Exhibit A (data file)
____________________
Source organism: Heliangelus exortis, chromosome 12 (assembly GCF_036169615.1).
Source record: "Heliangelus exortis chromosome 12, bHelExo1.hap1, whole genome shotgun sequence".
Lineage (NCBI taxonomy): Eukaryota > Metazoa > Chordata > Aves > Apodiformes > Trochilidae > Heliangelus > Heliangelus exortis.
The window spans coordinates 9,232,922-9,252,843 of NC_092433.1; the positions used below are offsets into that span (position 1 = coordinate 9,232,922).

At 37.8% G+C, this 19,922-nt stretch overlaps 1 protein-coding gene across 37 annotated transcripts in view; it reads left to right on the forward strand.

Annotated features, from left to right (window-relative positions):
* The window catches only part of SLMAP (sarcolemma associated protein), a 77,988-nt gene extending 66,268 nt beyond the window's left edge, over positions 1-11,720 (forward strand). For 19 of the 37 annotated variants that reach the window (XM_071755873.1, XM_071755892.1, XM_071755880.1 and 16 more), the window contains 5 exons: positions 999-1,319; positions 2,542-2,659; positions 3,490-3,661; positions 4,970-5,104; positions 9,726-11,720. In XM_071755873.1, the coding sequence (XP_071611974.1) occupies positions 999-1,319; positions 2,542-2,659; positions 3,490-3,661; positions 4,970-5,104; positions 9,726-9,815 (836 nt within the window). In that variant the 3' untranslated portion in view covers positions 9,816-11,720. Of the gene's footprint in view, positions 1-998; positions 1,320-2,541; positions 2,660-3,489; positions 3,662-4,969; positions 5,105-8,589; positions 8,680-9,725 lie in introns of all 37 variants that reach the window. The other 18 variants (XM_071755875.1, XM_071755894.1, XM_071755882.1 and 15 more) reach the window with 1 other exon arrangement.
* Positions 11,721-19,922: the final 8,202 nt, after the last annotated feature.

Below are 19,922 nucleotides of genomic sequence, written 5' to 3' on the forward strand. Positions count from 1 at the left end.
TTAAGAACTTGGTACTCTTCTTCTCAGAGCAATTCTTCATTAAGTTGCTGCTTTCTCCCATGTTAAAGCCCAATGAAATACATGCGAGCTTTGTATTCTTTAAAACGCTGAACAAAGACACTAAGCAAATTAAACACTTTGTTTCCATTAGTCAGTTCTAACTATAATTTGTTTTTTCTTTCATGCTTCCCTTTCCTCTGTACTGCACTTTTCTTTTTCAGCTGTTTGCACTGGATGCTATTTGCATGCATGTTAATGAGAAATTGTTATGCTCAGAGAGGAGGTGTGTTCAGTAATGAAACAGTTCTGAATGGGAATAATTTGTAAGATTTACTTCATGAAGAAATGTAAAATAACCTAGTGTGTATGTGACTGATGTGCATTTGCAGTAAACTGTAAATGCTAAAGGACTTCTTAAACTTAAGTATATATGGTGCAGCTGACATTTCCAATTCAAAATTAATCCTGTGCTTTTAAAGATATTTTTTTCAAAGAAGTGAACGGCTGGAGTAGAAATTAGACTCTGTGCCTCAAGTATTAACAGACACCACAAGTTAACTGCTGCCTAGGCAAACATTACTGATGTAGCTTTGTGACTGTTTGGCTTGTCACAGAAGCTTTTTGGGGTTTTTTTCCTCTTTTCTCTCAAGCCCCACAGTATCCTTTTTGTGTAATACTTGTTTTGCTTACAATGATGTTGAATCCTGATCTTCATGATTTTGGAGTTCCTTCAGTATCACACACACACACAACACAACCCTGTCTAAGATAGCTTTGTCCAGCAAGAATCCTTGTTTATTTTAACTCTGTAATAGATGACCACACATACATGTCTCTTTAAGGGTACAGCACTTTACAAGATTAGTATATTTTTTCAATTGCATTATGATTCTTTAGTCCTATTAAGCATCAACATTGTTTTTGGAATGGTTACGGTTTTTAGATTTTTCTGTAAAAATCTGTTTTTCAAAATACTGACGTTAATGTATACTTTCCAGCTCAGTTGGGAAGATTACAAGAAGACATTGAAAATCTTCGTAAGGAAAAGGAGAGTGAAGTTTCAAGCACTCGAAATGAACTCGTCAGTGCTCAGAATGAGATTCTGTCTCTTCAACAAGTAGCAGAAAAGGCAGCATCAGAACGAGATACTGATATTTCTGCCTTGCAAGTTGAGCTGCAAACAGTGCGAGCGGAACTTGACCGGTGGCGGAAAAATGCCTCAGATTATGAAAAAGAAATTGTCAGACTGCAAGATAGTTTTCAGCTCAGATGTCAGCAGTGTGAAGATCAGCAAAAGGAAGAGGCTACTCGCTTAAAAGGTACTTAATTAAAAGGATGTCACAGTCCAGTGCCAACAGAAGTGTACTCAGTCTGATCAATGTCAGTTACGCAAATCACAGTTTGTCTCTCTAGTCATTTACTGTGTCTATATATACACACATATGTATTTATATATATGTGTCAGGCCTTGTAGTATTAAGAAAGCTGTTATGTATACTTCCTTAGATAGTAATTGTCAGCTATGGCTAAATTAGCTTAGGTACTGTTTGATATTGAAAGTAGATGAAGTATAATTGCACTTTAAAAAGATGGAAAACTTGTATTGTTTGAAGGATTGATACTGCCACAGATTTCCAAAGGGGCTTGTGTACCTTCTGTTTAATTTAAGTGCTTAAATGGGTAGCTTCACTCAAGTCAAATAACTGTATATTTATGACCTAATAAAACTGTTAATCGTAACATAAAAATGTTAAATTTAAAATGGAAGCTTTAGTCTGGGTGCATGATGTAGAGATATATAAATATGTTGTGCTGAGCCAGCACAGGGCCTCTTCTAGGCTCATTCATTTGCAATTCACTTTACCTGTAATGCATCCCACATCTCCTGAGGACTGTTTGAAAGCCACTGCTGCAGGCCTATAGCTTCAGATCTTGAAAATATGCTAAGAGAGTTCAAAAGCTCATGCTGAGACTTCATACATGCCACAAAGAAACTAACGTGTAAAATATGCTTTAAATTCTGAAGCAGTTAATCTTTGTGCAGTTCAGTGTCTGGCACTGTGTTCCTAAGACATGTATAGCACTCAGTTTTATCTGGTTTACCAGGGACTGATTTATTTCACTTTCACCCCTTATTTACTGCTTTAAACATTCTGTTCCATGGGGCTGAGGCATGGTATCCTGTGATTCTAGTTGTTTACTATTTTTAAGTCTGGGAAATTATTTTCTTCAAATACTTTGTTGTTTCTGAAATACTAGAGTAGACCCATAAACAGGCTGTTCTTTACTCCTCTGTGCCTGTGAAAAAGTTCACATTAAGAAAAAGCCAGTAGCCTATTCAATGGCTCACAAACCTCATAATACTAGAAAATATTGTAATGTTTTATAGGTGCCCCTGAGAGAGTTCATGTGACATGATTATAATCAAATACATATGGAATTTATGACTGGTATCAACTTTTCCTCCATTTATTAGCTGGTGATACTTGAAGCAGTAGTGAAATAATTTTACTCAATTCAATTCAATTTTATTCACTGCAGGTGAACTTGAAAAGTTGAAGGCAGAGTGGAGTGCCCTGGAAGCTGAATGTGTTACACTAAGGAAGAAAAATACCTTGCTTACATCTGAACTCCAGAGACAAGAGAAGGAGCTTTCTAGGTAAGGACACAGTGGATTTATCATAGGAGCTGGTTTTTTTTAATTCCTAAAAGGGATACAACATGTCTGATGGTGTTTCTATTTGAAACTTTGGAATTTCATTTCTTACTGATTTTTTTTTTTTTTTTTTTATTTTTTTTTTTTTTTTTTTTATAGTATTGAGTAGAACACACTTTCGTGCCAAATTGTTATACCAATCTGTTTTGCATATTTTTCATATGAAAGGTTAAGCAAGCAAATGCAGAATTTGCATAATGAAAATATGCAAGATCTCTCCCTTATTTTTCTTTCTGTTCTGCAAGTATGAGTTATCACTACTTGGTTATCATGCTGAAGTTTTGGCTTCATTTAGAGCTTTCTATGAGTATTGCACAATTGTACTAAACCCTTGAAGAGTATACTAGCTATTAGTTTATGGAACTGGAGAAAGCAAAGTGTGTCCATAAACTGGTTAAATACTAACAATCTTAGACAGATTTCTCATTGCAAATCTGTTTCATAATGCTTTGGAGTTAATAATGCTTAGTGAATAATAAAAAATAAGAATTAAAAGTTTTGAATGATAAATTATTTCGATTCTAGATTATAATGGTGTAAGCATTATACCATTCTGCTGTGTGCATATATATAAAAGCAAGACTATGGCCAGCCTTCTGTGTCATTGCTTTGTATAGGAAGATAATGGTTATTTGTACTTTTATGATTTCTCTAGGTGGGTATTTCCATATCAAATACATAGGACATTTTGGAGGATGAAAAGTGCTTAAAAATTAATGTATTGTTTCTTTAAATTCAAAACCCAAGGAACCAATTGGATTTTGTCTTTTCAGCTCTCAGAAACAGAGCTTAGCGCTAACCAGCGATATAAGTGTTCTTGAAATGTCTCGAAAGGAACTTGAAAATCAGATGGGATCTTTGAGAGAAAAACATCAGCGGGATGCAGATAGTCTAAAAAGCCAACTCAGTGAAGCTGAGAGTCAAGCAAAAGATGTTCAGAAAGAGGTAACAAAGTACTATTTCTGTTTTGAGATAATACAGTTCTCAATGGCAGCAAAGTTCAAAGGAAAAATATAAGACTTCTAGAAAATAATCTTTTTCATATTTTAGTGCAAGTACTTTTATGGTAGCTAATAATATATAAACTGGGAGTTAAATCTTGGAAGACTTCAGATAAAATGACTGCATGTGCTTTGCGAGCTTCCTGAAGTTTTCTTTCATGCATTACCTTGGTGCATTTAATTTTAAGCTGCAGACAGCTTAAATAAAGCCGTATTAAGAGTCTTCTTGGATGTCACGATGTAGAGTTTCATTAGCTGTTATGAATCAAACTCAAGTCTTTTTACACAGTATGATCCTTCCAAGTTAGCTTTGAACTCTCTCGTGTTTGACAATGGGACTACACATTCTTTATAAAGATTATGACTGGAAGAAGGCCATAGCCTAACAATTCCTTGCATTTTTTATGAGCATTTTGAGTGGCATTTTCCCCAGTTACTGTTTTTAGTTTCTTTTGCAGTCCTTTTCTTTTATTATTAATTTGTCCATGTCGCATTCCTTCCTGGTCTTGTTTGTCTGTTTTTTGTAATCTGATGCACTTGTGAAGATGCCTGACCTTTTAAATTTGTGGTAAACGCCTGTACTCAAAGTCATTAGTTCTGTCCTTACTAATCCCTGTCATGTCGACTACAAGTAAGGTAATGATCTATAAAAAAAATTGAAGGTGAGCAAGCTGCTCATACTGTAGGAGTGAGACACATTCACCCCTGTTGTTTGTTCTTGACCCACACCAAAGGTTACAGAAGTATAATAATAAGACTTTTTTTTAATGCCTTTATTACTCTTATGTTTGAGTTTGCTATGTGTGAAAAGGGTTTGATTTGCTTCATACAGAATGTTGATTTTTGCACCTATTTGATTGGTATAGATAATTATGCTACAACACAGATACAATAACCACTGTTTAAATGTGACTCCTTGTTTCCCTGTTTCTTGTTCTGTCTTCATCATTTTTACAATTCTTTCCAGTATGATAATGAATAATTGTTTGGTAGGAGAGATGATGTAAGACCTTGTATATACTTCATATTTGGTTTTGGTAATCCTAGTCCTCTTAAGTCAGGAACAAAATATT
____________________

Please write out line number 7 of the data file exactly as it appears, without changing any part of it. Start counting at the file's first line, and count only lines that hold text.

* The window catches only part of SLMAP (sarcolemma associated protein), a 77,988-nt gene extending 66,268 nt beyond the window's left edge, over positions 1-11,720 (forward strand). For 19 of the 37 annotated variants that reach the window (XM_071755873.1, XM_071755892.1, XM_071755880.1 and 16 more), the window contains 5 exons: positions 999-1,319; positions 2,542-2,659; positions 3,490-3,661; positions 4,970-5,104; positions 9,726-11,720. In XM_071755873.1, the coding sequence (XP_071611974.1) occupies positions 999-1,319; positions 2,542-2,659; positions 3,490-3,661; positions 4,970-5,104; positions 9,726-9,815 (836 nt within the window). In that variant the 3' untranslated portion in view covers positions 9,816-11,720. Of the gene's footprint in view, positions 1-998; positions 1,320-2,541; positions 2,660-3,489; positions 3,662-4,969; positions 5,105-8,589; positions 8,680-9,725 lie in introns of all 37 variants that reach the window. The other 18 variants (XM_071755875.1, XM_071755894.1, XM_071755882.1 and 15 more) reach the window with 1 other exon arrangement.